Let's see. The JB had a big day yesterday. He got his Fellowship (of the Ring! my brain keeps helpfully adding); preparations to leave home find other work accommodation are on-going, though we don't know yet which term he will start fellowshipping in. And, as if that weren't enough, he also passed his driving test. No more white knuckle Saturday morning drives for me, folks, that's right. I am most happy and relieved.
No news from the US of A.
I have some processing to do. Feel free to skim/skip, this may very well be dull.
Last week I got empanelled as a juror. The selection process is the most stressful tedium you can imagine; a hundred or so members of fine Dublin citizenry in a large carpeted room with television screens lining the walls. After ages of the tense boredom, the court finally appears on the screen showing the judge and a defendant in a new suit. The registrar announces the crime and starts reading out names. The sight of the defendant and everyone shaking their heads at the crime gives you a sudden chill. This is horribly real. Start praying you won't be called. When your name is called, it gives you an unpleasant jolt of recognition. Oh no. You queue up, you file in to the court, and no one challenges you, although they throw out two grey-haired elderly gentlemen and a cool young woman. Apparently you look reasonable; maybe you should have worn your pink runners, or a fake sleeve tattoo? You are sworn in. Your lips feel like rubber but somehow you don't fumble it.
There is some preamble from a barrister about the case and what your role is therein. You are important; you must try and test the case to the best of your ability. You are to "decide the facts" of the case. How can you decide a fact? You are grateful for the other members of the jury, you are not alone, at least. In your meeting room you exchange some nervous we're-in-this-together smiles and some of your number, a tall man in motorbike gear, makes unfortunate jokes and honks with laughter. Fantastic, I'm sequestered here with a shower of eejits, you think uncharitably.
You're told to come back the next day when the case proper is to start. You go home, but the experience looms large in your mind all night. This is bigger than you are. The next day, there is evidence from a Guard. He has made a map of a family home. Then on a video link evidence is given by the complainant. And then from the complainant's mother. It's really complicated; you are given a large amount of information about the family circumstances. More than might seem necessary. No one says Objection, Your Honour at all, or Hearsay!; maybe that's American. Or Hollywood, but you'd like to say it. Instead you must just sit there and listen. The judge have wigs on, deliberately formal and strange. This bit takes you up to lunch, which you have in an airless dining room. You are not allowed to mix with other juries - as if you would. You only want to talk about the case, but you've been warned not to by the judge, until it is appropriate. You are getting to know your jury members, there's a sort of reluctant bonding between you, though you all keep saying how you'd prefer to be in work, to be honest. Yeah, well, you might as well be honest. You're ushered back down the corridor by your Jury Minder. There's a lot of ushering, and standing in a row beside the wall while another jury is shepherded by. There's another time when you are told to sit on the stairs while a legal moment (15 to 20 normal moments) goes by. Other juries go by, their minders point to us and say they're bold, they're sitting on the naughty step. This is court room corridor humour, apparently, so help us.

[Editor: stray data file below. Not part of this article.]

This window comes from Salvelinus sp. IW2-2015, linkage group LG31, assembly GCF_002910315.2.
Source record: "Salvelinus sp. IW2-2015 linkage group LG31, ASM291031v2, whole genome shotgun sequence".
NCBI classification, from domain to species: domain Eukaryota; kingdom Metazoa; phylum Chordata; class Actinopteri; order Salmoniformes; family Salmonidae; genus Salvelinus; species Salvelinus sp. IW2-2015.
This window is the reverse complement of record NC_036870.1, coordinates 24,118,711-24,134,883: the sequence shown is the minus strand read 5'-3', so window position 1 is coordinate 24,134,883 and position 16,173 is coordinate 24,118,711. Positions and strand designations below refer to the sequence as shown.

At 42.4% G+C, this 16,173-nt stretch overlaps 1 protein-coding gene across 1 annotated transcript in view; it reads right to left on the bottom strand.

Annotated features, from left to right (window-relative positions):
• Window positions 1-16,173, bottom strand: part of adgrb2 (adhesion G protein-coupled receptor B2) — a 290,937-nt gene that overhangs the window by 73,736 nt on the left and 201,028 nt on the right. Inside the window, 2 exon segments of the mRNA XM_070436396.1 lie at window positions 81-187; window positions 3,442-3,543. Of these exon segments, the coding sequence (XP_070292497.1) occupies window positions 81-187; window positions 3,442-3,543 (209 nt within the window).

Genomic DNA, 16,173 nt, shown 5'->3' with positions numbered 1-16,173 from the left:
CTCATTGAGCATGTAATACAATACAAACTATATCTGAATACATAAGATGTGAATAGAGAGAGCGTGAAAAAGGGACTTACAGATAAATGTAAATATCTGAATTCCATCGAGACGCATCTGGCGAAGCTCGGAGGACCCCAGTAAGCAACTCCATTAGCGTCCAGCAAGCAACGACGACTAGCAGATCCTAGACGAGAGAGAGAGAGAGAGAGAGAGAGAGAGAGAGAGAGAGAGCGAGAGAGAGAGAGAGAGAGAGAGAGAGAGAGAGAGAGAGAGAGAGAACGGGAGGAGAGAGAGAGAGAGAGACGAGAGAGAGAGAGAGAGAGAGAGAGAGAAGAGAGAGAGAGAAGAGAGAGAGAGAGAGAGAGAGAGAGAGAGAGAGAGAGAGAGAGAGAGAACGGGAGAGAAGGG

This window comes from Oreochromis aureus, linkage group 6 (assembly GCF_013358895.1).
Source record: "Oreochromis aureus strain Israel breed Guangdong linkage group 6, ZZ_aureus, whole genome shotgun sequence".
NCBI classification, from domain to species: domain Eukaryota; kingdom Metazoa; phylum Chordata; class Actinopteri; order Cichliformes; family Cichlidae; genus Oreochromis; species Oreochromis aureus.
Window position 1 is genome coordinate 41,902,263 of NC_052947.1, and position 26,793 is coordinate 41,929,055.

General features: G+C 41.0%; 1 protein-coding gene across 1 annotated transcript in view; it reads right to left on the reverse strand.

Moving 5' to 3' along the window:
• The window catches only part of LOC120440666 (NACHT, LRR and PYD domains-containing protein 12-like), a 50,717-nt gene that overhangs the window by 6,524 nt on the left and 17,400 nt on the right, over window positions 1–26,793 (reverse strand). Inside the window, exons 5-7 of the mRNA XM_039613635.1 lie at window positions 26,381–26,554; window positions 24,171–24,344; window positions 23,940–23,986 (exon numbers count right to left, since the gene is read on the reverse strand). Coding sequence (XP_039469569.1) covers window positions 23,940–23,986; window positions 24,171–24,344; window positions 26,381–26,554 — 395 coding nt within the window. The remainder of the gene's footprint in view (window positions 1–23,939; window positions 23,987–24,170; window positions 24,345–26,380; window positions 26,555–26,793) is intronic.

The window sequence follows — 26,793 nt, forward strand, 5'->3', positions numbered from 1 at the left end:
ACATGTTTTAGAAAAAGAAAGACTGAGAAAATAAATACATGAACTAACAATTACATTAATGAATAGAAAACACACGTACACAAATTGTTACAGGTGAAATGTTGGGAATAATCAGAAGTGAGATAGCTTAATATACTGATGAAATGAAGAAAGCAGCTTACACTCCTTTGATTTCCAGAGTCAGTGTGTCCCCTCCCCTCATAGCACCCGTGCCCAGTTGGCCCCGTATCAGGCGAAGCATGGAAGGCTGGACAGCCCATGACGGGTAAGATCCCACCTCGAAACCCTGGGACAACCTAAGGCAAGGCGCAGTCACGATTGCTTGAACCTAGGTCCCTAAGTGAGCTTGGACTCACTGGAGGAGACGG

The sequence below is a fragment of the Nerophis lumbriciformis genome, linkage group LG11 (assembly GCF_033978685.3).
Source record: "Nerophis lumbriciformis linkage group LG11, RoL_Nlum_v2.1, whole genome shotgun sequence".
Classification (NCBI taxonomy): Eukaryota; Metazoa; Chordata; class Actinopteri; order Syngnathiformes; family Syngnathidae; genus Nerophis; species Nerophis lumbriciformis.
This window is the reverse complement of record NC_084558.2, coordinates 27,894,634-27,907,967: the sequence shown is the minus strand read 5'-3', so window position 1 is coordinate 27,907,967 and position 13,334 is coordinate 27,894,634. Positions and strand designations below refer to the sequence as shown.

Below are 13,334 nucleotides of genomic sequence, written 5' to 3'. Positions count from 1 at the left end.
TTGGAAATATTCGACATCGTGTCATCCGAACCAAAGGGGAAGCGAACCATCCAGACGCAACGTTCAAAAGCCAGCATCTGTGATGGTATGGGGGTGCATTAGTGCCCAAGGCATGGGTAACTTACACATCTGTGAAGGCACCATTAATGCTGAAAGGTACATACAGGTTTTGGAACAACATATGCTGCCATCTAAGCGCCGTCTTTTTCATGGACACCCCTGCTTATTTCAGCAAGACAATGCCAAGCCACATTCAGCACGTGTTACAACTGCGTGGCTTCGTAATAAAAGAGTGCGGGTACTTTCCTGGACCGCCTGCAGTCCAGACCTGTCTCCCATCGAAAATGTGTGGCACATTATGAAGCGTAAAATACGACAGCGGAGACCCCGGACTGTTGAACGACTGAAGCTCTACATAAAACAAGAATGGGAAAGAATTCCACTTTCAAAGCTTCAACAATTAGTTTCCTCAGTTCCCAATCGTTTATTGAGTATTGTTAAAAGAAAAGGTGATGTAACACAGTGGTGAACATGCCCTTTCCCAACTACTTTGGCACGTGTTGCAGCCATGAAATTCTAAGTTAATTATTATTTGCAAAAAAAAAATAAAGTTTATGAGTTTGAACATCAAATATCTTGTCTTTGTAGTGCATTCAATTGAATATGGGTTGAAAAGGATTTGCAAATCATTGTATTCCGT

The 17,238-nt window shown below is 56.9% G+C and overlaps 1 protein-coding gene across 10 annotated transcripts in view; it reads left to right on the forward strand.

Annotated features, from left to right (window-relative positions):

Back in there, the next day, and you hear more evidence from a guard. There are startling revelations about the mother, and how a diary came to be in evidence. Again, seemingly not pertinent and embarrassing to know. After lunch the barristers sum up the case. The barrister for the prosecution is very restrained. He just states the facts as he sees them. But the barrister for the defence is astonishingly skilful, he weaves a case so that you have no option but to draw the conclusions he wants. It is electrifying. You may not like it, but he has placed reasonable doubt in your head 5 or 6 times already. He's staring up at you knowing in his heart that you are reasonable, decent people. He's restrained, he doesn't bully or cajole. He just makes you think things you didn't think before; there's reasonable doubt and so you can't convict.
To your relief, when you finally come to deliberate, the others agree. Everyone has reasonable doubt. You're grateful for these strangers, they have taken great care with their task. They have thought hard, not jumped to conclusions, have considered it from both points of view. They are not a shower of eejits, as it happens; your faith in humanity is restored, even if it's not in the judicial system. No one feels good about it, but the barrister has done his job and the defendant is acquitted. If you were in no doubt about the seriousness of it all, the drama of the moment when the registrar reads out the verdict to the courtroom, with all parties present, is palpable.
You file out for the last time. You say goodbye and good luck to the other jurors. Of course, this being Ireland, it has turned out you know one of them, to see. Of course you do. A woman whom you expect never to see again, despite this, says: No disrespect, but I hope we don't meet again. You have to laugh. You go home; at least it's over.